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Rainmaker Returns

If you don't know the history of the GENął comic book, here are some details from Wikipedia.

The concept:

Genął is a fictional superhero team and comic book series originally written by Jim Lee and Brandon Choi and illustrated by J. Scott Campbell. It was published by Wildstorm under the Image Comics banner. The comic features a loosely-organized team of super-powered beings composed of five teens (three girls and two boys) and their mentor.The Indian character:Sarah Rainmaker: Rainmaker can influence local weather systems, manipulating air currents to grant herself flight and direct water with a gesture. Amplifier bands on her wrists augment her ability to project lightning. Rainmaker is Apache, and a bisexual.The controversy:Genął was subjected to controversy early in its run mainly due to J. Scott Campbell's depiction of the female form. Although comic books of the time were well known for exaggerating the feminine form to physically impossible standards, Campbell was particularly risqué in that stories often involved the main character, Caitlin Fairchild wearing as little clothing as possible, without causing the book to be labeled as an adult title.

In the second issue of the ongoing series, the character of Sarah Rainmaker was revealed as being a lesbian. Criticism came from all sides over this issue. Many suggested that this was entirely conceived to titillate male readers while the following issue's letter pages were filled with letters protesting that lesbianism was not appropriate for comic books. Meanwhile, critics from the gay community criticized Rainmaker's portrayal as a flighty lesbian when, in the next few issues, she made out with her male teammate Burnout while drunk.

Sexual content was also depicted overtly in the script (usually written by Brandon Choi) including unintentional groping, intentional voyeurism, and drunken coupling.

The series also received some controversy from the fans when it was made known that a panel showing Sarah Rainmaker sharing an open mouth kiss with another woman was replaced with one of a tepid kiss on the forehead. However, J. Scott Campbell has commented on several occasions that the editorial move was a suggestion, not overt censorship, and he agreed with the editor that the original version of the kiss did not suit the story.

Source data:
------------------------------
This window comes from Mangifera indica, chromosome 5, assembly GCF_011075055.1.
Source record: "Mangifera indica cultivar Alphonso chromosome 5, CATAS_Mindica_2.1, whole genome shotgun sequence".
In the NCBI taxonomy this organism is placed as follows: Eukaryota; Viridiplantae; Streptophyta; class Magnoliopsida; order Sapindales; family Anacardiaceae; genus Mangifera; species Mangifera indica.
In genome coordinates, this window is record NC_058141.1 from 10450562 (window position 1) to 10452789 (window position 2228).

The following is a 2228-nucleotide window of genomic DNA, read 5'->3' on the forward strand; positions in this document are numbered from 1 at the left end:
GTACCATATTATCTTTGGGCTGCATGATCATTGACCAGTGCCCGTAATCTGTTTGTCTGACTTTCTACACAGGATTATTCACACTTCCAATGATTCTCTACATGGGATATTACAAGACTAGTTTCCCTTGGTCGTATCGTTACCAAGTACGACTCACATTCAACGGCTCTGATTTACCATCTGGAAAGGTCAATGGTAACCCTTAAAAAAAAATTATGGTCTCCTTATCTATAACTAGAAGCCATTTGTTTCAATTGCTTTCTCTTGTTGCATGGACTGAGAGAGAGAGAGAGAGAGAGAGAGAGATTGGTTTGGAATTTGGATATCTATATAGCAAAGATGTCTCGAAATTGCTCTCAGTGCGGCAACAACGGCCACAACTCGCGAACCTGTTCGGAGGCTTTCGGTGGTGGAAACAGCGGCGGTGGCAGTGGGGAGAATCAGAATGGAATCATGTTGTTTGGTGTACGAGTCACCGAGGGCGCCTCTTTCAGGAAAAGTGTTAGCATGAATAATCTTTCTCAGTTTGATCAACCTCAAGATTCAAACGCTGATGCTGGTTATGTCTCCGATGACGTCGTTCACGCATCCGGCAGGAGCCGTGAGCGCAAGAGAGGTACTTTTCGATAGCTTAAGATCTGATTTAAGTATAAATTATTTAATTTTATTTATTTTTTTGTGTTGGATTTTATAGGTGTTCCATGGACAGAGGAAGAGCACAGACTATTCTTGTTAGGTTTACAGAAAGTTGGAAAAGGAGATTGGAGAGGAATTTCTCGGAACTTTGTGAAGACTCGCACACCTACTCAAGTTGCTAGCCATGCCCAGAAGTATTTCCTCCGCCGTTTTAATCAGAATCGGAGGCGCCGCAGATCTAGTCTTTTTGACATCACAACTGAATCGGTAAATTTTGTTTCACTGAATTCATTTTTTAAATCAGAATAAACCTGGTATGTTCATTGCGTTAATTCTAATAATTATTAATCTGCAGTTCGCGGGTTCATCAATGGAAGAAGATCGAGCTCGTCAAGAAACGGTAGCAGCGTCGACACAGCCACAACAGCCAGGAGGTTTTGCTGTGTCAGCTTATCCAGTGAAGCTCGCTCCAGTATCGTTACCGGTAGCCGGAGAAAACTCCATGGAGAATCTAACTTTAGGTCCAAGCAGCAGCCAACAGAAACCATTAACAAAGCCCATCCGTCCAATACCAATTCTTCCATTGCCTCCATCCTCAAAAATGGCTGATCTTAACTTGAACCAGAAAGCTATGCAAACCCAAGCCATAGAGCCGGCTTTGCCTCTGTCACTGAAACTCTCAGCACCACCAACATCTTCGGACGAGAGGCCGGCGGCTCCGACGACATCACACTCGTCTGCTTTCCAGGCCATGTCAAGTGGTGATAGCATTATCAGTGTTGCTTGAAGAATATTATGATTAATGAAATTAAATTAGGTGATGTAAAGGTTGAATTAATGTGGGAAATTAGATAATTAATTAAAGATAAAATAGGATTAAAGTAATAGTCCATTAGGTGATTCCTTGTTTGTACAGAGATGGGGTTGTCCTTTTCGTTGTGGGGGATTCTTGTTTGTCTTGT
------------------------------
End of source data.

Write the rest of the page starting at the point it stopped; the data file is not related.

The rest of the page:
The influences:Genął's most obvious influence is Marvel's X-Men which originally featured five young friends who were trained in secret by an older man who tried to protect them from a dangerous world. Many of the more social aspects of the team were inspired by the second generation X-Men spin-off series: New Mutants.

The character of Rainmaker highly resembled the X-Men's Storm in that both characters had weather controlling powers and little modesty which led them to frequent skinny dipping.

I didn't read much GENął. It was about as lame as it sounds. Rainmaker was an especially derivative character: a weather witch like Storm and an Apache like Thunderbird. Like the other team members, she seemed to exist primarily for her pinup value.

In other words, she was a classic example of the white man's dream of an Indian princess. An exotic creature, remote and untouchable but exuding sensuality. As a bisexual bombshell, she was arguably even more of a white-male fantasy.

I bring this up because Wildstorm (now a DC imprint) has just relaunched GENął. I picked up the first issue to check it out. On the plus side, it isn't pure sexual titillation like it was before. On the minus side, the storytelling is as weak and uninteresting as ever.

Rainmaker has the least page time of any of the characters. In her one big scene, she apparently makes eyes at a female clerk in a coffee shop. Which is good because you rarely see Indians portrayed as gays or bisexuals.

But two customers comment on her as she leaves:

CUSTOMER #1:  There goes a pretty little squaw. Prolly on her way t'get plastered, maybe.

CUSTOMER #2:  Maybe she's on her way ta buy a casino.

Which is bad because it's heavy-handed--people don't talk in such blatant stereotypes.

In short, fans of Indian comics can give the new GENął a pass just like they did the old GENął.

Related links
Comic books featuring Indians

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Original text and pictures © copyright 2007 by Robert Schmidt.

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